Elderly Driver Hits Elderly Pedestrian in Ulster Car Accident

Surprised woman driver in car, probably just got in a car accident.

In a recent car accident in the town of Ulster, a 100-year-old driver hit an elderly pedestrian. The accident occurred on the U.S. Route 9W near Central Hudson, where Kathryn Schneider of Saugerties was driving southbound. While doing so, she hit Bernard Smith, 84, as he attempted to cross the road. He was taken to St. Francis Hospital in Poughkeepsie, having incurred a head injury. While police are still investigating, Schneider did not receive a citation for the accident immediately afterward.

How Dangerous Are Elderly Drivers?

Elderly drivers are not quite as dangerous on the road as teen drivers, but they do have increasing crash rates with each passing decade. Those 80 and up have a collision rate second only to teenagers, but hold the highest fatal collision rate. Changes in the ability to discern and avoid hazards on the road increase steadily after age 70, especially at intersections, where elderly drivers often misjudge when it is safe to proceed, or fail to see other drivers. Since the population of elderly individuals is increasing as America’s population ages and people live longer, accidents involving the elderly may see an increase.

Age Restrictions on Drivers

Many states have restrictions on driver’s licenses for those over 69, or require the driver to meet higher standards in taking a test. For example, drivers may no longer renew by mail in Alaska after age 69. Illinois requires its drivers aged 75 and older to take a driving test at each renewal, and shortens the period between renewals as the driver ages. A number of states requires that older drivers take a vision test more frequently than they otherwise would. New York has no additional restrictions on drivers’ licenses for the elderly, but does operate a system whereby police officers, doctors, or other concerned individuals can report concerns over an elderly person’s ability to drive to the DMV, who will interview the individual and possibly subject them to another driving or vision test.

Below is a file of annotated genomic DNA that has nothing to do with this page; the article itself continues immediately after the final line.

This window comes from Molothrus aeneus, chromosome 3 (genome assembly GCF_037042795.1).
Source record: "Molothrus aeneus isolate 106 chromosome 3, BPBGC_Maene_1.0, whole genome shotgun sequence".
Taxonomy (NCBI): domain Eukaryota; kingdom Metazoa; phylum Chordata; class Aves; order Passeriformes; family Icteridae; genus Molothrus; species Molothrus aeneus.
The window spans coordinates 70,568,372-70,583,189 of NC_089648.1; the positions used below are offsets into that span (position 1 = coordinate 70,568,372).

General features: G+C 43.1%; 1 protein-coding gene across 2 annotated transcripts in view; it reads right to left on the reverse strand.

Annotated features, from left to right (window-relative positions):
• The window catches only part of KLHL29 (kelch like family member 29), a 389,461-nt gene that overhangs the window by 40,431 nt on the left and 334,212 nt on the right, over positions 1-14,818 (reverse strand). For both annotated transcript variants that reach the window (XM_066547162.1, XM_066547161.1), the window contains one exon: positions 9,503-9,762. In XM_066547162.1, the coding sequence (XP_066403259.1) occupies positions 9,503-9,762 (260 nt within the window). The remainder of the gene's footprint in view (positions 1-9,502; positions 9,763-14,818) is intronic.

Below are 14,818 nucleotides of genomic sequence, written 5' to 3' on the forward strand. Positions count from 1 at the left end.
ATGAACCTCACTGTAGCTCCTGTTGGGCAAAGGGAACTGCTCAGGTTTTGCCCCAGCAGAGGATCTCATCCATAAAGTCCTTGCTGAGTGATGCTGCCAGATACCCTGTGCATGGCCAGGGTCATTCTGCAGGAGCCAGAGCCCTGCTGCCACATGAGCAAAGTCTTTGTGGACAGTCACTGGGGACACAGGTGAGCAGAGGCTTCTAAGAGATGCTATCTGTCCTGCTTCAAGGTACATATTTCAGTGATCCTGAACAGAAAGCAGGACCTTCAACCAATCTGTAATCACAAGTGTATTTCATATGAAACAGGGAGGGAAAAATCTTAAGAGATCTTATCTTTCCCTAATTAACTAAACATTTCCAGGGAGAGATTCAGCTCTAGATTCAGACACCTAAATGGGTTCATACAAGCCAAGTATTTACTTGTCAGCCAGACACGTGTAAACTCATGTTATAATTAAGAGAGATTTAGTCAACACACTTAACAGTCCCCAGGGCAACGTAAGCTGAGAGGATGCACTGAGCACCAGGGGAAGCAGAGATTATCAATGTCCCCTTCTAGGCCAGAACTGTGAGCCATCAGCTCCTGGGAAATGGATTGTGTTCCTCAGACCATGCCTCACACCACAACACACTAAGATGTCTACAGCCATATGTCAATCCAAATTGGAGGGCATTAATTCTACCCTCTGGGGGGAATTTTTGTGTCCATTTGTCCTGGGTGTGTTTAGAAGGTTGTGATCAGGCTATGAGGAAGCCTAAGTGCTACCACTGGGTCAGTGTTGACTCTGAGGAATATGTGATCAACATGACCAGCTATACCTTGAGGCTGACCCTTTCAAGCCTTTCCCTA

Maryland and the District of Columbia each require that drivers over 70 obtain approval from a doctor to continue renewing their drivers’ licenses. In fact, the issue of doctor approval—and possible negligence committed by doctors—has been an issue in cases involving crashes caused by elderly drivers. In one California case, the family of a man who died when his elderly partner drove into oncoming traffic sued the partner’s doctor. The family claimed that, since the doctor had long been treating the driver for dementia and had prescribed her medication for Alzheimer’s, he should have intervened with the DMV and requested that her license be suspended, as he had done with other patients. The case did go to trial, but the jury did not find the doctor liable for the man’s death. Since New York also provides a system for physicians to report concerns over a patient’s ability to drive, it is possible that a New York resident could sue under a similar theory of liability.

If you or a loved one have been injured in a car accident with an elderly driver, contact experienced attorneys in the field of personal injury to explore your legal options. Located in Kingston, New York, Basch & Keegan have been handling car crash and other personal injury claims for over thirty years, and are available to discuss your claim free of charge. From Kingston, Ulster, Poughkeepsie, or anywhere in the Hudson Valley, call (845) 338-8884 to speak to one of our attorneys.